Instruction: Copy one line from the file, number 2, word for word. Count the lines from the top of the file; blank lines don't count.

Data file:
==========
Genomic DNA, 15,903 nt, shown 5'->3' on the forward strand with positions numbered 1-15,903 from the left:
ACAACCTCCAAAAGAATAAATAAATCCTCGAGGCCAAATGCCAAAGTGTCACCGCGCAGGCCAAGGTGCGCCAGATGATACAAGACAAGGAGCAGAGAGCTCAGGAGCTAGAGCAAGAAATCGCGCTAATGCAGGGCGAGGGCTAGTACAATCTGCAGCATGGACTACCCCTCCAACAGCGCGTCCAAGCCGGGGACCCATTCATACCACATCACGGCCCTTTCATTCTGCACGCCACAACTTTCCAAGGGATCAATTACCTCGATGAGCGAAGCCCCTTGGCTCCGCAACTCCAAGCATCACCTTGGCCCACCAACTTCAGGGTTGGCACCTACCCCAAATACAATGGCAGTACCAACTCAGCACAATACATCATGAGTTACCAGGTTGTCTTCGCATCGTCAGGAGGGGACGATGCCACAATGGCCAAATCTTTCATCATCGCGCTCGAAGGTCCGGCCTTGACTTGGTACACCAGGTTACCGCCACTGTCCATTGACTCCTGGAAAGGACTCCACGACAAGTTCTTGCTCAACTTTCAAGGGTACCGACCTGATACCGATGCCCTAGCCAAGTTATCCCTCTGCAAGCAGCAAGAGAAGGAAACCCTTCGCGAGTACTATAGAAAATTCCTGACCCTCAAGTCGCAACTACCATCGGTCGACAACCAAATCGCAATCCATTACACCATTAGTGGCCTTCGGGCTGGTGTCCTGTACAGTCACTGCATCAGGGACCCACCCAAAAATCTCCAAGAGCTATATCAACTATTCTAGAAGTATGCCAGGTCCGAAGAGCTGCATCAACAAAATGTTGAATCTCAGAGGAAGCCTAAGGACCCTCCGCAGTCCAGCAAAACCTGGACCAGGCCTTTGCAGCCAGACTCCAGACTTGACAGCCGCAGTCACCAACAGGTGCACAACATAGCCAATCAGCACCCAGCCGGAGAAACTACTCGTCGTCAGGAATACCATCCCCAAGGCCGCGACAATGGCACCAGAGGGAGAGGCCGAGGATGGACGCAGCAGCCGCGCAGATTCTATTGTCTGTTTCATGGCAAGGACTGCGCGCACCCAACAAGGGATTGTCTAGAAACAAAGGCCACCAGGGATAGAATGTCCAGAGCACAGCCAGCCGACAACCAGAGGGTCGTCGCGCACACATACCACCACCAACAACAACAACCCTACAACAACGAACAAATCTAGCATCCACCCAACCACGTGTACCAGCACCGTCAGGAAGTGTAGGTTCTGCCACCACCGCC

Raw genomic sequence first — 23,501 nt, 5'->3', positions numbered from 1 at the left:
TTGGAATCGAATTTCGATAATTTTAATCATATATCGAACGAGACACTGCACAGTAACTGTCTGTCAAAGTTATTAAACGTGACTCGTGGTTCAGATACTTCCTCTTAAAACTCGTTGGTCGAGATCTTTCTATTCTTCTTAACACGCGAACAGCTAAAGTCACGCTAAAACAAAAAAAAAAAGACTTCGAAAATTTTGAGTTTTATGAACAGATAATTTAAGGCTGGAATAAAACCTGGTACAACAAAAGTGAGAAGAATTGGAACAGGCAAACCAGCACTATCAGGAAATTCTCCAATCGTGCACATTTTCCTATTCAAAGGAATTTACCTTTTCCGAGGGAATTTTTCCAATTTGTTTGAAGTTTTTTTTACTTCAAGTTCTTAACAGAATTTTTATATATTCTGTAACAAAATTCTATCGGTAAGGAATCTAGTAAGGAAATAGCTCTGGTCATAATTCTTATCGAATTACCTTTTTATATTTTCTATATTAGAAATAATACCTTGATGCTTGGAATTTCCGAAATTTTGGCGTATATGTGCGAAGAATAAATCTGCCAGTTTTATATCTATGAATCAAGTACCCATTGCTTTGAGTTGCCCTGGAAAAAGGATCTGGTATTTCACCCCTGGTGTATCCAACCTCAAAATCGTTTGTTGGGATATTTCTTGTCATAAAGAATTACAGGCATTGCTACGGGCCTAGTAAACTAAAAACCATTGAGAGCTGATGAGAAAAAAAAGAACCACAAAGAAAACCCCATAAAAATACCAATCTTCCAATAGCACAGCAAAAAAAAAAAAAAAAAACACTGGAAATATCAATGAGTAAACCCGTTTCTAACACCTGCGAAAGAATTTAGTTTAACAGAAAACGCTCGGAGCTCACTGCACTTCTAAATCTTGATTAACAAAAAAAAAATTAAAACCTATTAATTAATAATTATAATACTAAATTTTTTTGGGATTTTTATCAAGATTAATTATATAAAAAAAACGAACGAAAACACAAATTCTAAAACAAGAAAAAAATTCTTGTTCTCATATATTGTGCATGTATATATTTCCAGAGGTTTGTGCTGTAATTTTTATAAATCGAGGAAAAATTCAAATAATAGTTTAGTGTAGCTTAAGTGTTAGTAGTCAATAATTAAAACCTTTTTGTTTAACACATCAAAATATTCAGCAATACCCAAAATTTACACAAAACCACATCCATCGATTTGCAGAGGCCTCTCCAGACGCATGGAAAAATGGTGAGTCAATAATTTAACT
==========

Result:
ACAACCTCCAAAAGAATAAATAAATCCTCGAGGCCAAATGCCAAAGTGTCACCGCGCAGGCCAAGGTGCGCCAGATGATACAAGACAAGGAGCAGAGAGCTCAGGAGCTAGAGCAAGAAATCGCGCTAATGCAGGGCGAGGGCTAGTACAATCTGCAGCATGGACTACCCCTCCAACAGCGCGTCCAAGCCGGGGACCCATTCATACCACATCACGGCCCTTTCATTCTGCACGCCACAACTTTCCAAGGGATCAATTACCTCGATGAGCGAAGCCCCTTGGCTCCGCAACTCCAAGCATCACCTTGGCCCACCAACTTCAGGGTTGGCACCTACCCCAAATACAATGGCAGTACCAACTCAGCACAATACATCATGAGTTACCAGGTTGTCTTCGCATCGTCAGGAGGGGACGATGCCACAATGGCCAAATCTTTCATCATCGCGCTCGAAGGTCCGGCCTTGACTTGGTACACCAGGTTACCGCCACTGTCCATTGACTCCTGGAAAGGACTCCACGACAAGTTCTTGCTCAACTTTCAAGGGTACCGACCTGATACCGATGCCCTAGCCAAGTTATCCCTCTGCAAGCAGCAAGAGAAGGAAACCCTTCGCGAGTACTATAGAAAATTCCTGACCCTCAAGTCGCAACTACCATCGGTCGACAACCAAATCGCAATCCATTACACCATTAGTGGCCTTCGGGCTGGTGTCCTGTACAGTCACTGCATCAGGGACCCACCCAAAAATCTCCAAGAGCTATATCAACTATTCTAGAAGTATGCCAGGTCCGAAGAGCTGCATCAACAAAATGTTGAATCTCAGAGGAAGCCTAAGGACCCTCCGCAGTCCAGCAAAACCTGGACCAGGCCTTTGCAGCCAGACTCCAGACTTGACAGCCGCAGTCACCAACAGGTGCACAACATAGCCAATCAGCACCCAGCCGGAGAAACTACTCGTCGTCAGGAATACCATCCCCAAGGCCGCGACAATGGCACCAGAGGGAGAGGCCGAGGATGGACGCAGCAGCCGCGCAGATTCTATTGTCTGTTTCATGGCAAGGACTGCGCGCACCCAACAAGGGATTGTCTAGAAACAAAGGCCACCAGGGATAGAATGTCCAGAGCACAGCCAGCCGACAACCAGAGGGTCGTCGCGCACACATACCACCACCAACAACAACAACCCTACAACAACGAACAAATCTAGCATCCACCCAACCACGTGTACCAGCACCGTCAGGAAGTGTAGGTTCTGCCACCACCGCC